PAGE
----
“While such [OA] policy directives are essential to advancing open access, so too is an infrastructure that can support a publishing landscape steadily migrating to a state where “Open” is the default.
Many key services that now comprise the existing infrastructure, which has evolved over time, are non-commercial and far from financially secure. Some could even be described as “at risk”.
Being that many of these services are now fundamental to implementing Open Access and Open Science policies and supporting these workflows, securing them has become a growing concern of the broader OA and OS community.
The formation of the Global Sustainability Coalition for Open Science Services (SCOSS) represents a community-led effort to help maintain, and ultimately secure, vital infrastructure….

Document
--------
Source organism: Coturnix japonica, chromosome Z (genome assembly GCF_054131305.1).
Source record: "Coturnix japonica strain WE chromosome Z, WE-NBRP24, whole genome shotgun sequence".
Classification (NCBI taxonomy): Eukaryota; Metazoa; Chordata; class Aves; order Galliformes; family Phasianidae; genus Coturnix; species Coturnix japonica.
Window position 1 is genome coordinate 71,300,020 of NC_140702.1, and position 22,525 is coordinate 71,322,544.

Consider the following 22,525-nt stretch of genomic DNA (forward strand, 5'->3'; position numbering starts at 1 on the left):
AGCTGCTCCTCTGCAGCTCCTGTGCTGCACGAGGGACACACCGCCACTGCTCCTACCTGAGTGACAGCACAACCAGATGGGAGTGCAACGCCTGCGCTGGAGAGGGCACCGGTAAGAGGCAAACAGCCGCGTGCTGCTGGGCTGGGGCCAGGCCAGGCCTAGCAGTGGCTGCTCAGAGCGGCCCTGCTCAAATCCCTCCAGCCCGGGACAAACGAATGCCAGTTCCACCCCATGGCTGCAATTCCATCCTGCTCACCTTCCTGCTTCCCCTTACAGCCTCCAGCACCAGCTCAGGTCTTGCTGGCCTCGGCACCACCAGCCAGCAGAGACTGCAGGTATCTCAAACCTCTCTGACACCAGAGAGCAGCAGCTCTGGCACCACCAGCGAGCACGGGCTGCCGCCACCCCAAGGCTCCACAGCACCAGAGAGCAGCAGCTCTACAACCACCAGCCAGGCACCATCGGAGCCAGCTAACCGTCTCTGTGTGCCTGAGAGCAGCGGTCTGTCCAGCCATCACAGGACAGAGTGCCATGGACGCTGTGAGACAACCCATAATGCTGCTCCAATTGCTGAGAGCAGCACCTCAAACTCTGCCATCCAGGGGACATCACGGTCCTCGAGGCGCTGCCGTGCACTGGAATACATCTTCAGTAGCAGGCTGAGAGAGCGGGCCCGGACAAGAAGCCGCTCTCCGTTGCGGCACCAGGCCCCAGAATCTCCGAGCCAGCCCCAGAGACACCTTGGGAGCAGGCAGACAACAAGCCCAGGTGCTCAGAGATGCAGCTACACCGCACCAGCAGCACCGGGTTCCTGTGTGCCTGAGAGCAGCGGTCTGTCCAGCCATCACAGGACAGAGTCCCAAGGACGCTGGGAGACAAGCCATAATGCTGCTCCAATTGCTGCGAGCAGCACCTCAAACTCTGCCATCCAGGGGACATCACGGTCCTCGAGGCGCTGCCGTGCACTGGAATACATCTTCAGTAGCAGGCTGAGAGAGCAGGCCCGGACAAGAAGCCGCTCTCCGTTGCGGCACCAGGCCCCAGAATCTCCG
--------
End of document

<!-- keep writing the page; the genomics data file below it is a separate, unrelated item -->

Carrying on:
The Global Sustainability Coalition for Open Science Services (SCOSS) is a network of influential organisations committed to helping secure OA and OS infrastructure well into the future. Officially formed in early 2017, SCOSS’ purpose is to provide a new co-ordinated cost-sharing framework that will ultimately enable the broader OA and OS community to support the non-commercial services on which it depends.
SCOSS will function primarily to help identify and track, via a registry, non-commercial services essential to Open Science, and to make qualified recommendations on which of these services should be considered for funding support….”